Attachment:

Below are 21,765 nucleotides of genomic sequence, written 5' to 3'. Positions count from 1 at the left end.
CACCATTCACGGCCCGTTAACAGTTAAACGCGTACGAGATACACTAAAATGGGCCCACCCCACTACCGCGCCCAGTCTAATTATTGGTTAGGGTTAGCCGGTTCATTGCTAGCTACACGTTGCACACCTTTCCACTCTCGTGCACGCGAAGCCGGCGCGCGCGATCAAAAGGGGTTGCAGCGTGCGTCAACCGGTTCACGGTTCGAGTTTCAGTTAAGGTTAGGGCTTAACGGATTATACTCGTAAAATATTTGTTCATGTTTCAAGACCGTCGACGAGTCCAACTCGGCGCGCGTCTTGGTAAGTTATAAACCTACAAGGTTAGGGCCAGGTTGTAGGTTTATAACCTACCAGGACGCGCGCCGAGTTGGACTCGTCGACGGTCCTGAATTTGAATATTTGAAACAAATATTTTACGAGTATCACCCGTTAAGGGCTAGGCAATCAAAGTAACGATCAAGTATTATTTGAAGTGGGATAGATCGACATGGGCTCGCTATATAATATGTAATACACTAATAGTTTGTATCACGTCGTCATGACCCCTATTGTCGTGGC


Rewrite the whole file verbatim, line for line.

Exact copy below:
Below are 21,765 nucleotides of genomic sequence, written 5' to 3'. Positions count from 1 at the left end.
CACCATTCACGGCCCGTTAACAGTTAAACGCGTACGAGATACACTAAAATGGGCCCACCCCACTACCGCGCCCAGTCTAATTATTGGTTAGGGTTAGCCGGTTCATTGCTAGCTACACGTTGCACACCTTTCCACTCTCGTGCACGCGAAGCCGGCGCGCGCGATCAAAAGGGGTTGCAGCGTGCGTCAACCGGTTCACGGTTCGAGTTTCAGTTAAGGTTAGGGCTTAACGGATTATACTCGTAAAATATTTGTTCATGTTTCAAGACCGTCGACGAGTCCAACTCGGCGCGCGTCTTGGTAAGTTATAAACCTACAAGGTTAGGGCCAGGTTGTAGGTTTATAACCTACCAGGACGCGCGCCGAGTTGGACTCGTCGACGGTCCTGAATTTGAATATTTGAAACAAATATTTTACGAGTATCACCCGTTAAGGGCTAGGCAATCAAAGTAACGATCAAGTATTATTTGAAGTGGGATAGATCGACATGGGCTCGCTATATAATATGTAATACACTAATAGTTTGTATCACGTCGTCATGACCCCTATTGTCGTGGC